Jean Paul Sartre later figured Flaubert for a hysterical man. But how can a man be a true hysteric without a convulsing womb? Please do not answer that question. The famous existentialist's multi-volumn, compulsive-obsessive psychoanalytic criticism of Flaubert, The Family Idiot, addresses Flaubert's aesthetic approach to Nothing, Madame Bovary, as follows:

"When writing Madame Bovary, Flaubert shows (his muse Louise Colet) his deep desire as an artist: to appear to treat one subject but in fact to be treating quite another, quite different in quality and scope, or not to treat it at all, by which he does not mean writing to say nothing, but writing to say Nothing. This is the role of the immediate in Madame Bovary: to symbolize, strictly speaking, to allude to the macrocosm or the void that is its equivalent, and above all to distract attention, to fool the reader, and while the reader is absorbed in reading a contemporary story, to inject him with an ancient eternal poison through style."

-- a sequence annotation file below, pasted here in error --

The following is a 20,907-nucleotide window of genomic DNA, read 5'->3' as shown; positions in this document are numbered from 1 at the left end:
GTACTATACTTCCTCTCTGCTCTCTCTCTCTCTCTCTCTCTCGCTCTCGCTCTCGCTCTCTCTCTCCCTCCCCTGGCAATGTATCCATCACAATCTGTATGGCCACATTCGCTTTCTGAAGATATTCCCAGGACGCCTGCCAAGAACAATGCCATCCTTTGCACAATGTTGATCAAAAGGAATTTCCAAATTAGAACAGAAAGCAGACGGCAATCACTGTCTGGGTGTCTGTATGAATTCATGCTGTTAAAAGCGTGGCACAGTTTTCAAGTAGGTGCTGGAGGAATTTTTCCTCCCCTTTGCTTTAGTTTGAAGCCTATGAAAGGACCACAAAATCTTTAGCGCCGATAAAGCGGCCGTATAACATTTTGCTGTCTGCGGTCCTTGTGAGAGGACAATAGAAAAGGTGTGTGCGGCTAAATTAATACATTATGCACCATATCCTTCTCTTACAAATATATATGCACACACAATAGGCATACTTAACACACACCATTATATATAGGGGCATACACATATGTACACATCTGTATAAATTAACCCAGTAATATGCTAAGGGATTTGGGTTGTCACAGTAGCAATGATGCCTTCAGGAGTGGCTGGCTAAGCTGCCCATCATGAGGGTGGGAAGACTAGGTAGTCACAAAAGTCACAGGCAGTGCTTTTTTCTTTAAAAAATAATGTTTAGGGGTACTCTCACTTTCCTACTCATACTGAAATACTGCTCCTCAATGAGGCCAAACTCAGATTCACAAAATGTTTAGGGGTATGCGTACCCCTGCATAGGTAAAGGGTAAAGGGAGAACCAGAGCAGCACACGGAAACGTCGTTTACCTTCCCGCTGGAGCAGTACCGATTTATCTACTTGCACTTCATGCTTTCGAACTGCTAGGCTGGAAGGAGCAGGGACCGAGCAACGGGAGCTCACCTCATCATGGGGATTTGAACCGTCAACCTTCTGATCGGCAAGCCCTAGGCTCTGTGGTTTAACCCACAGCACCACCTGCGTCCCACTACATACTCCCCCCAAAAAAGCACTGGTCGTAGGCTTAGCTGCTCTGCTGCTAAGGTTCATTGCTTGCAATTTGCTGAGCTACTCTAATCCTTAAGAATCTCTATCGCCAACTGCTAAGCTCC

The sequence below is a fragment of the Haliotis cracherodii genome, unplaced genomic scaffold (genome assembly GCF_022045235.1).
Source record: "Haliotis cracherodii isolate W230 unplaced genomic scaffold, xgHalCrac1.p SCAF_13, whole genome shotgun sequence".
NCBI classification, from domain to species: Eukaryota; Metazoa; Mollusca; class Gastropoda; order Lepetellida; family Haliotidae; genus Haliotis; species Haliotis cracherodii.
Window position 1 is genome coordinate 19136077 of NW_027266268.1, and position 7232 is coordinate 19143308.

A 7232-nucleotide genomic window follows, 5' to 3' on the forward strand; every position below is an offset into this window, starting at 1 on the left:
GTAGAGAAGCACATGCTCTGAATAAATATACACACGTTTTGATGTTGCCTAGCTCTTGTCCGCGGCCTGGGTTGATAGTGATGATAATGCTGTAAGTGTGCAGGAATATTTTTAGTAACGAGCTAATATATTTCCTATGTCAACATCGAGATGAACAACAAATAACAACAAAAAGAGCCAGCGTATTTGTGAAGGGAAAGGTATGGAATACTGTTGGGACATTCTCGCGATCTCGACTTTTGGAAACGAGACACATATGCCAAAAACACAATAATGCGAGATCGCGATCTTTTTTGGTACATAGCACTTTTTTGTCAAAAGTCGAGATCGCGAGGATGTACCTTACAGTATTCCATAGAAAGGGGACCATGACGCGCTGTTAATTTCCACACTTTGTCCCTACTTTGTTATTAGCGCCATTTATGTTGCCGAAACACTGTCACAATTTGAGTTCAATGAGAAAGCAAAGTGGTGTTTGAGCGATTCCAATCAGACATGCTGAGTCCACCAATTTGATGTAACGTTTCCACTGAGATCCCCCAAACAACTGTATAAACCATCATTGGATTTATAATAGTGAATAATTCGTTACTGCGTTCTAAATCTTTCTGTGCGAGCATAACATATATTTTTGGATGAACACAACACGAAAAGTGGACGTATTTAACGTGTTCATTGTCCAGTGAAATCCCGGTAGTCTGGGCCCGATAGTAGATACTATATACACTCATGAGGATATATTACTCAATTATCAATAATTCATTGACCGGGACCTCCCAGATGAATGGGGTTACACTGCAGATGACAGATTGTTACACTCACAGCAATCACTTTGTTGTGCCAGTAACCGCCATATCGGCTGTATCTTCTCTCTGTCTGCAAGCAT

Sarte's criticism of Flaubert can, in turn, be criticized as an autobiographical novel of self-analysis. He attributes the genesis of Flaubert's own "pithiatism" (French psychoanalytical term for hysteria-neurosis), his "poison", or ancient original sin, to Flaubert's morbid childhood with its contemporary Romantic inclinations; again, we might compare the youth culture then quite well with today's "Goth" culture - there are many intellectuals including budding authors in their midst. Sartre renders Flaubertian quotes such as, "The earth is the realm of Satan," and "I believe in the curse of Adam," and so on. "In short," Sartre quotes Flaubert, "The worst is always certain, I believe in Nothing.